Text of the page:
That’s the title of a short piece I wrote this weekend — not an entire story, mind you, but half, up to the point where something new must happen between the two characters. It’d be nice if you could put a story in your gleaming stainless steel pressure cooker and have it come out all seasoned and mellow and finished. I haven’t tried it, but think this is unlikely to work.
So, while I’m waiting for inspiration about how to go on, I’m posting a little bit of it. And all I have to say about it, really, is that it’s awfully hard to write about sex very well. Here is the first part of my effort. The story begins with a letter. It is sent to a woman who has been widowed recently. She lives with her three teenage boys. The letter is from a man she had an affair with a long time ago. It is an erotic letter, although we don’t know much about its contents. This is what happens after that letter, and another like it, arrive:
It is not hard to find out where to reach him. He is, by this time, a law professor at a university in the southern part of the state. He writes books and gives lectures on things she could not remember him ever caring about. He might still be married. He might not. They don’t talk about that on his school’s website. She writes his email address on top of one of the envelopes, puts his letters into the box with the wedding picture and her passport and tries to forget all about it.
Maybe it is all the sex in the fraught teenage air of her house, or maybe it is all the sex out in the world, or maybe it is all the sex contained in his letters, but she discovers that she cannot forget him or the things he has described.
In fact, the more the days go by, the more she sees that he has colonized most of the words she hears or uses during the day. “Pull,” and “hold,” now belong to him exclusively, as do “your,” “my” and “I.” But these are the least of her problems. More concerning is that he has used the words “take” and “put” at least four times in one paragraph and she finds herself growing warm and distracted every time her boss tells her to take a paragraph out of a report or put something on his desk before he leaves, things he says with alarming frequency. But most difficult is a string of words with no commas — “you me that room” — which makes it almost impossible for her to concentrate on her work as an auditor for the state government, a job in which these words are used on a regular basis, although obviously not with the same intention of arousing her interest.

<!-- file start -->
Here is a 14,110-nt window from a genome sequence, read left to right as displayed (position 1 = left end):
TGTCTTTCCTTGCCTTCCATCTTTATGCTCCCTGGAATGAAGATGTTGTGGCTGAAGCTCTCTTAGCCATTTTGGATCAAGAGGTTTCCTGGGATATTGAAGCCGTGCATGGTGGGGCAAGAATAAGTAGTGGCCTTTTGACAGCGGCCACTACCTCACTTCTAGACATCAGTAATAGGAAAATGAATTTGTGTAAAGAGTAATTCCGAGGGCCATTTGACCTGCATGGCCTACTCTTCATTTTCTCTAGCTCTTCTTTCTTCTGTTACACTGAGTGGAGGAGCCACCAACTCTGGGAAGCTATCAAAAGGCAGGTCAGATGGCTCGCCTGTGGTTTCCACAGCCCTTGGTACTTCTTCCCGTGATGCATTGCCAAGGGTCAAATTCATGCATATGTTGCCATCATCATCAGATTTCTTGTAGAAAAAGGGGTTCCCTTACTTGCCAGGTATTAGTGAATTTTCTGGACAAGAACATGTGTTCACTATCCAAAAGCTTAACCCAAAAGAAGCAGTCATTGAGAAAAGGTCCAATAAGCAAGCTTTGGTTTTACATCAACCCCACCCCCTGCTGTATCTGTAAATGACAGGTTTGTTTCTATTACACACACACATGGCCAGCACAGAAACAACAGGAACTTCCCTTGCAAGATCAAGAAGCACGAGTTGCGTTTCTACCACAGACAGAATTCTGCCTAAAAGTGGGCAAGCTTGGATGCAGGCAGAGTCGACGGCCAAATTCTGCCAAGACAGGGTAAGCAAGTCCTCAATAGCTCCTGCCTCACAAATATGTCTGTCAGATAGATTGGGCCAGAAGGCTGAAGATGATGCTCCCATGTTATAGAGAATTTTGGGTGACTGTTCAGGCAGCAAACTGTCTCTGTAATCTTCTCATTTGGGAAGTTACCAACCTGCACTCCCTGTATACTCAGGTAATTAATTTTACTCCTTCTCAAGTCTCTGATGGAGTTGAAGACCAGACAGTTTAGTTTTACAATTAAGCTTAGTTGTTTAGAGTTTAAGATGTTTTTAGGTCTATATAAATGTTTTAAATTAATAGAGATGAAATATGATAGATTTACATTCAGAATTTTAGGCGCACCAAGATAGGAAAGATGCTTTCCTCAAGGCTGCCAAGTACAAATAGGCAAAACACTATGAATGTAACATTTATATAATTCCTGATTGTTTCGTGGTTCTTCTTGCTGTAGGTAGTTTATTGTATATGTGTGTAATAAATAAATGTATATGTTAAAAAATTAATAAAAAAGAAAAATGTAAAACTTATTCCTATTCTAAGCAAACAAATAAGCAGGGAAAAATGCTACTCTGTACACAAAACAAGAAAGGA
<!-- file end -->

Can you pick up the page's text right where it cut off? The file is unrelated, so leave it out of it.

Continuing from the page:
One afternoon, when her boys are outside practicing tricks on their skateboards, she pulls the computer toward her, trying not to think about the way he has said he will pull her toward him, and begins to type. She decides on “dear” and “surprising.” She decides not to use “amusing” but does work in the phrase “give it some thought” which she has never used in quite this context, not that she recalls anyway. Without giving herself time to reconsider, she uses “love” and “hard” but in separate sentences and then, thinking it might be best to keep some things in reserve, she sends it all to him, to tell him what she thinks of that.
In his office at the law school, he hears the email beep that signals he has one more thing to do. When he sees her name, he gets up and locks his door. He has not wanted to think about whether she will answer but now that she has all he can see is that she still punctuates beautifully and never spells anything wrong. This does not frighten him the way it used to because his wife, now his ex-wife, once told him in a friendly way that as long as you use the right words at the right time, people will look the other way at how you spell them. She never lied to him, not even when she told him that she did not love him anymore, and so he believes her about the spelling.
Her email is more funny than heated, but he is glad she has decided to start that way. He has not wanted things to go too quickly from words to the room he has already told her about. He is pretty sure she will have more to say. That’s what “give it some thought” generally means. He writes one sentence, enough to keep her mind off the wrongdoing in the Department of Transportation for an entire week, and waits for her to come a little closer and tell him what she is thinking about.
It takes her three days to do so, but when she does, he discovers he cannot breathe and think about her at the same time. He tells her this and other, more specific things besides. And so it goes, for a month or two, until there are no more words in circulation in the everyday world that they have not already used to describe the many things they have done and would like to do with and to each other. The atmosphere between them, the entire corridor from the southern part of the state to the northern, buzzes with words.
One sunny afternoon, when he is in his office, absent-mindedly thinking about what she means by the word “effective,” she calls him.
There is more, but I’ll leave off here.